But instead of engaging in women-on-women crime as our first means of dialogue, I would like to point out that any omission of my pre-operative narrative would be a falsified account of my reality.

If you want a story of effortless and unwavering self-acceptance, please choose to read another work (maybe one of fiction).

If we are to scrutinize any facet of the cosmetic and plastic surgery industry in connection with my own journey, it should be the paradox of self-love brought to light through self-hate.

Although much of this piece is an examination of surgical augmentation, there’s more to be said regarding why we turn to permanent change at all.

Yes, there is a disgusting social double standard that allows self-loathing but chastises the possibility for emotional growth if it involves anesthesia.

But the underlying quandary is that I now love myself more as a result of evaluating myself through dissatisfaction. The cultural end game for women has always been and probably always will be the improvement: something to change, to enhance, to decrease, to make more desirable, etc.

It’s patriarchal oppression at its most transparent.

And although I knew that, and although I tried to love my nose, it was just too hard. Of course, I never wanted to be averse to any part of myself, to begin with, but oh how joyous it felt to discard negativity and replace it with a higher grade of love.

My decision to get a nose job was driven by my yearning for contentment in a life I felt had been devoid of persistent self-worth. In addition to some more recent soul-searching, my desire to remove the bump in my nose was partially legitimized by its stronghold against the test of time.

[bctt tweet=”Beauty and aesthetic trends evolve, dissolve, and recycle themselves.” username=”wearethetempest”]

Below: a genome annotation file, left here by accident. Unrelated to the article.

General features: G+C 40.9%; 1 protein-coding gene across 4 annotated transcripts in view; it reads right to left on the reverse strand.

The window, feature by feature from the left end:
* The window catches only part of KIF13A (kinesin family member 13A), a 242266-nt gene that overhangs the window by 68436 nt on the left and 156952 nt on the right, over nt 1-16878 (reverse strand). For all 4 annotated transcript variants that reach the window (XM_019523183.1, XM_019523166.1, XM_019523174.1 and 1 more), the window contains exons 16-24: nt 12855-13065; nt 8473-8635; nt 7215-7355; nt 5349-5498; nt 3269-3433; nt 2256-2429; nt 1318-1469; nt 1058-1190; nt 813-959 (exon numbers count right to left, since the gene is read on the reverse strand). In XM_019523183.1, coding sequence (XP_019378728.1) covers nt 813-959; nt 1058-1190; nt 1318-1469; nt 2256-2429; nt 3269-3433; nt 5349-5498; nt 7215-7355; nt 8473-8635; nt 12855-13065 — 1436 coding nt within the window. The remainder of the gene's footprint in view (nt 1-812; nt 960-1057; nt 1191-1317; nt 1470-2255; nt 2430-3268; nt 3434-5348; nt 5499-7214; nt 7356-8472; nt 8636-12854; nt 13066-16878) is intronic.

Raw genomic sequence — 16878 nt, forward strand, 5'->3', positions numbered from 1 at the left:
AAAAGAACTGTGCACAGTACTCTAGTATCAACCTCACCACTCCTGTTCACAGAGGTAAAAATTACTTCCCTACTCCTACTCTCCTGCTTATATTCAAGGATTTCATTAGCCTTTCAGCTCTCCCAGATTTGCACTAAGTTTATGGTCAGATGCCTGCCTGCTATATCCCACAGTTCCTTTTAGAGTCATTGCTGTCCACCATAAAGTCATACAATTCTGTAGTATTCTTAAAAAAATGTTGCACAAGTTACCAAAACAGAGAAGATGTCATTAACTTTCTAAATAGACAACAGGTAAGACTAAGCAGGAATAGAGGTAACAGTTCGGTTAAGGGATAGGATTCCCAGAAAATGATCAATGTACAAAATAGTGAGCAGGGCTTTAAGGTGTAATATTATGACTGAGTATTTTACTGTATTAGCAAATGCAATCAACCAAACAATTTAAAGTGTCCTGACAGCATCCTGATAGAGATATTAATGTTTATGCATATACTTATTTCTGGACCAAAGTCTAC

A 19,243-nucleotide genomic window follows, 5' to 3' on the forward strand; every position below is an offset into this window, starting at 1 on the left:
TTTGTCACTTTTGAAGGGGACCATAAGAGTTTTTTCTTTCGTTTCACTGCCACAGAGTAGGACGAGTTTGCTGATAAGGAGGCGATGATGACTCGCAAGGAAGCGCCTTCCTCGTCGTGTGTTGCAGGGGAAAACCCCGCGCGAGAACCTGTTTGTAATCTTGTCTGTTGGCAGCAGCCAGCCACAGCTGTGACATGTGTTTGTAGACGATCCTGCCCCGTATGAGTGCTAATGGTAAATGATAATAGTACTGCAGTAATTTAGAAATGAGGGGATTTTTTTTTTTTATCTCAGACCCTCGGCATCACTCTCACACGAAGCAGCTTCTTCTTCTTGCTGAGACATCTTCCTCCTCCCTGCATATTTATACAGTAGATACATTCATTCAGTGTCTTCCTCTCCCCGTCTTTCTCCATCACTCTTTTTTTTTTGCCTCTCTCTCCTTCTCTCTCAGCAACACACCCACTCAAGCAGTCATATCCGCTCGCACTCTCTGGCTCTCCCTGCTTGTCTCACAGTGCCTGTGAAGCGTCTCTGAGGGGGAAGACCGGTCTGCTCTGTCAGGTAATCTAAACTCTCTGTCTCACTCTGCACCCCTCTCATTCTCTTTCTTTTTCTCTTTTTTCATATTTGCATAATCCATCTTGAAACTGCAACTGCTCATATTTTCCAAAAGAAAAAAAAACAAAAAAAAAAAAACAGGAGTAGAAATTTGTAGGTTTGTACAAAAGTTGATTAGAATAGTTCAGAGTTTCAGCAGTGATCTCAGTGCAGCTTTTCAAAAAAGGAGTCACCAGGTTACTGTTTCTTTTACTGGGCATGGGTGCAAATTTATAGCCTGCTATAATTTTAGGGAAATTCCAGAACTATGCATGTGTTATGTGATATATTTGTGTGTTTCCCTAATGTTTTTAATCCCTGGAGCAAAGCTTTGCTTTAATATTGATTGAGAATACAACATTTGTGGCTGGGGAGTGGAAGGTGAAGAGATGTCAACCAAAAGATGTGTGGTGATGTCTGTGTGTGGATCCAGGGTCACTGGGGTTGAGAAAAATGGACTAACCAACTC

But our trend-manic culture is notorious for presenting fleeting fads as fact, which often leads us to augment our bodies out of an urgency to fit in instead of resulting from meditation on the self.

Beauty and aesthetic trends evolve, dissolve, and recycle themselves again and again.

In the early 2000s, droves of women sported the hyper tweezed, ultra-thin eyebrow. Now, not even twenty years later, we celebrate the full brow. Women are coating their eyebrows with gel, filler, dye, and even tattooing their brow bones with darker pigmentation.

Remember crimped hair and butterfly clips? That was a thing.

Now we chemically straighten our manes and laser off the majority of our hair below the waist. So how do we decide which of these movements warrant indulgence – and to what degree?

There is a fine, blurred, and often entirely indistinguishable line between change for trend’s sake and change in the name of self-fulfillment. The dangers of addiction to cosmetic procedures and perpetual self-loathing through trend-worshipping are absolutely real. But the truth is we all engage in body augmentation, and we are always at risk to make the “wrong” decision.

People will judge if you hop from trend to trend. People will scrutinize your cosmetic procedures.

And people will label you even if you never radically change yourself (whatever that means).

The idea that self-love is only truly attainable through the condemnation and avoidance of “shallow” acts is credible in theory, but ultimately just another constructed and restricting edict that dictates how all individuals should live their lives.

There is a difference between recklessness and decision making in pursuit of lifelong serenity, but there is no definitive answer for how to treat our bodies or love ourselves. Change is inevitable as we age and grow as physical, emotional, and spiritual beings.

But it is not change in general that endangers one’s sense of self; the impulse to find a quick fix for self-acceptance in lieu of true fruition of identity will always leave us feeling emptier, greedier, uglier, and more perplexed as for how to find ourselves at all.

I made a choice as a seeker of clarity and happiness. Self-love is real, but the rules for achieving it are bunk.

Pursue your true north, your happiness, your you.

Be conscious, be kind to yourself, and you’ll find that the details are irrelevant and the answers are obvious.

By Sophia Lombreglia

Sophia Lombreglia is a writer and yoga instructor from Boston, MA. She holds a Bachelor of Arts from The Gallatin School of Individualized Study at New York University. Her passions include--but are not limited to--feminism, food, music, art, culture, fitness, film, Spanish, and a nice Rioja. When she isn’t writing, she can be found scheming elaborate travel plans or inverted on her yoga mat. She currently resides in Brooklyn, NY